Microscopic description of nonadiabatic, nonequilibrium, and equilibrium solvations for solvated cluster reactions: (H2O)nCl-+CH3Cl→ClCH3+Cl-(H2O)n

Okuno, Yoshishige
October 1996
Journal of Chemical Physics;10/8/1996, Vol. 105 Issue 14, p5817
Academic Journal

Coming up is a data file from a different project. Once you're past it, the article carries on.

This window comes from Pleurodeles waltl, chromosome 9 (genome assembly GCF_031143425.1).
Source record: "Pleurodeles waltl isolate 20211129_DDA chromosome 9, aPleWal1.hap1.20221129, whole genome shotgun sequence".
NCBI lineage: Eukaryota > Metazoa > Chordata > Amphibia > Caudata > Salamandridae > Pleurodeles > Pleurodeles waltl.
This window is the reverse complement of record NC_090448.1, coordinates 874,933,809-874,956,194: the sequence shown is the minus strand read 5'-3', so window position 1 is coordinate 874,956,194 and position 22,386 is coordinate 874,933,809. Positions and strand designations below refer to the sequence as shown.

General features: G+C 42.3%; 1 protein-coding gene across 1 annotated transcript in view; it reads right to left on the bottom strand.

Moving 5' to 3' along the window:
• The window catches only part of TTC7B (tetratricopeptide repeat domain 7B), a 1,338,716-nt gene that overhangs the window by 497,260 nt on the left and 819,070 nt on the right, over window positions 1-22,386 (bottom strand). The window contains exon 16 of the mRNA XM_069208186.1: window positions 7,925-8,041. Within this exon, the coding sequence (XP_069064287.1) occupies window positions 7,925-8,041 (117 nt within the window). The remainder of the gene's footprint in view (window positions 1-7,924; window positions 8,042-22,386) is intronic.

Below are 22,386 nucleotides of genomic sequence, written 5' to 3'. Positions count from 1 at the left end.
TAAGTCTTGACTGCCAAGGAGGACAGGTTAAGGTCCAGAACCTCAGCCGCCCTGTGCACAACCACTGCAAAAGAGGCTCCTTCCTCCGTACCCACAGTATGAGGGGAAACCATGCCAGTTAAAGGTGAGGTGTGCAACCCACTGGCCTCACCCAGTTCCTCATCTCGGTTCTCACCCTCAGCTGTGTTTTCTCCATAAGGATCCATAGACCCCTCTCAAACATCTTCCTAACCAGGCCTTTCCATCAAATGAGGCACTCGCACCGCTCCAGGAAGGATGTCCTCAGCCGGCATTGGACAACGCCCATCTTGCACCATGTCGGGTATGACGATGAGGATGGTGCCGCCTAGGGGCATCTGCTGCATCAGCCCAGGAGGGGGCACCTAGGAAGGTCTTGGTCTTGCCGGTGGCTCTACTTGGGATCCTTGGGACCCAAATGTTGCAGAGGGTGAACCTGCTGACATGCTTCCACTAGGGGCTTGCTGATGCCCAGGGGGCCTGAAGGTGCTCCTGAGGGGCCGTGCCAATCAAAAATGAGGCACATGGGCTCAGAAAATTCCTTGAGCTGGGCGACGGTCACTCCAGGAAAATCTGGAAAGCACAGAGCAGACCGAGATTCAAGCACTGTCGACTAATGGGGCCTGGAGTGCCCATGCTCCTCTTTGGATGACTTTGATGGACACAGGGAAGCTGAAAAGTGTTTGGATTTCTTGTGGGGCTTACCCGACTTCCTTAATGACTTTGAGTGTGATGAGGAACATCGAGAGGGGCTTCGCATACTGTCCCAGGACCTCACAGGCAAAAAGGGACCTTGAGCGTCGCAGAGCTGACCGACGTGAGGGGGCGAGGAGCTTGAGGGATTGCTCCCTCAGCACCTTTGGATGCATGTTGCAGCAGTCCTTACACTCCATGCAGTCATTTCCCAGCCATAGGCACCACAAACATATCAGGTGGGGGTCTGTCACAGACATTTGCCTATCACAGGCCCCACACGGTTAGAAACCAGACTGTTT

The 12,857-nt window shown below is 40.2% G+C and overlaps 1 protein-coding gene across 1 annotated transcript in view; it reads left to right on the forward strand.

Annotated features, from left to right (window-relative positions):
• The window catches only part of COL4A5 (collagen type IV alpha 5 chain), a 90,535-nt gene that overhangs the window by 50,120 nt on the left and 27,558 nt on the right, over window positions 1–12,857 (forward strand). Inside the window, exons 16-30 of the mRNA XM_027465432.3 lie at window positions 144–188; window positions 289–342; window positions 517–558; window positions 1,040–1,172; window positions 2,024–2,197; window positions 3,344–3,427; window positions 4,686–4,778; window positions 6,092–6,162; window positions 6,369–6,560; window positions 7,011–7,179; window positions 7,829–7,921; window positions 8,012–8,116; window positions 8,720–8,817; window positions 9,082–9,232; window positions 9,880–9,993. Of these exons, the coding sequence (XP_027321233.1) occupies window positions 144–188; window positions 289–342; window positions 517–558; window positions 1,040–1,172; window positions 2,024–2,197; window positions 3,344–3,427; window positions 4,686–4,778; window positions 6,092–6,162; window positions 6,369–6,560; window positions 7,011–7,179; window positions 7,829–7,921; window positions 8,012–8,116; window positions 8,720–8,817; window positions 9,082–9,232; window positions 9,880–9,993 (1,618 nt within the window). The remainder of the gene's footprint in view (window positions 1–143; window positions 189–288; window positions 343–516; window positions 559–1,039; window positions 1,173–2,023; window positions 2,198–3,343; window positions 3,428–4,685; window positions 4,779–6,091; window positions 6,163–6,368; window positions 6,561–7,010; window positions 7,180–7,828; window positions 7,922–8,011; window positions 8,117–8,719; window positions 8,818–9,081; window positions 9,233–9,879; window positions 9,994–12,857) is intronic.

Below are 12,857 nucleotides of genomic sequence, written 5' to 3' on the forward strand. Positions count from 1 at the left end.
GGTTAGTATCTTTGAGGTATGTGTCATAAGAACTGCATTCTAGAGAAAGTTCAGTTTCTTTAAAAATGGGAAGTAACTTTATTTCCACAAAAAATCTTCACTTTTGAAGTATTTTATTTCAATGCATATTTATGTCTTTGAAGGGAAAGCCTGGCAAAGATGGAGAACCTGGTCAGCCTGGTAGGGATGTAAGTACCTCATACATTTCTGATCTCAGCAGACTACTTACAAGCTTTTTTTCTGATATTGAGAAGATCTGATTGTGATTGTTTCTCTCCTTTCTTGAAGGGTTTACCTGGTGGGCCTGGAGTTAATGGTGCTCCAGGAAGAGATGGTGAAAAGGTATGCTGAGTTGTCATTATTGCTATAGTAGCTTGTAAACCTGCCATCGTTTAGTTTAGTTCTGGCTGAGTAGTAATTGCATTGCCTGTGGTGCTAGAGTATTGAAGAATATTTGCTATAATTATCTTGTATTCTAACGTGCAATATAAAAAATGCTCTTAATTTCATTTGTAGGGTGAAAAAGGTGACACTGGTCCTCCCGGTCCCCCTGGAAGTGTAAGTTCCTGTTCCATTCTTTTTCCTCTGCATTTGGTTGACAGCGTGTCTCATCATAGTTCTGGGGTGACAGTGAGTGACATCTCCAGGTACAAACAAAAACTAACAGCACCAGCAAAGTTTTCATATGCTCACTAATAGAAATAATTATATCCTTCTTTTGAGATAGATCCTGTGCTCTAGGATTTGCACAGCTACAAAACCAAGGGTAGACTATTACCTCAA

A microscopic theory was presented for each of the nonadiabatic- and equilibrium-solvation regimes in microsolvated cluster reactions to examine nonequilibrium-solvation effects, and applied to the SN2 reactions: (H2O)nCl-+CH3Cl→ClCH3+Cl-(H2O)n for n=0–4. To have pictures for nonadiabatic and equilibrium solvations, the potential-energy surface of the reacting system on the transition-state region was described with effective normal coordinates defined in each of these solvation limits. The solute dynamics in each of these solvation limits was considered to be determined by the effective frequencies characterizing the motions along the corresponding normal coordinates, and a rate-constant expression was approximately derived. Ab initio molecular-orbital calculations were carried out for the microsolvated SN2 reactions, and the ratio of nonadiabatic- to equilibrium-solvation rate constants was evaluated. It was found that the ratio provides a better approximate value of a transmission coefficient that corresponds to the ratio of the nonequilibrium- to equilibrium-solvation rate constants, for the larger values of number of microsolvated waters. It was supported that the nonadiabatic-solvation picture appropriately characterizes the dynamics on the transition-state region in such a reaction that the time scale of the reaction is very short compared to the motions of solvent reorganization. Furthermore, the finding that the transmission coefficients were quite small gave us a new understanding of the importance of the nonequilibrium-solvation effect. In addition, the activation free energy for the microsolvated reaction in the case of n=4 was found unexpectedly to give most of the activation free energy for the corresponding solution reactions. © 1996 American Institute of Physics.


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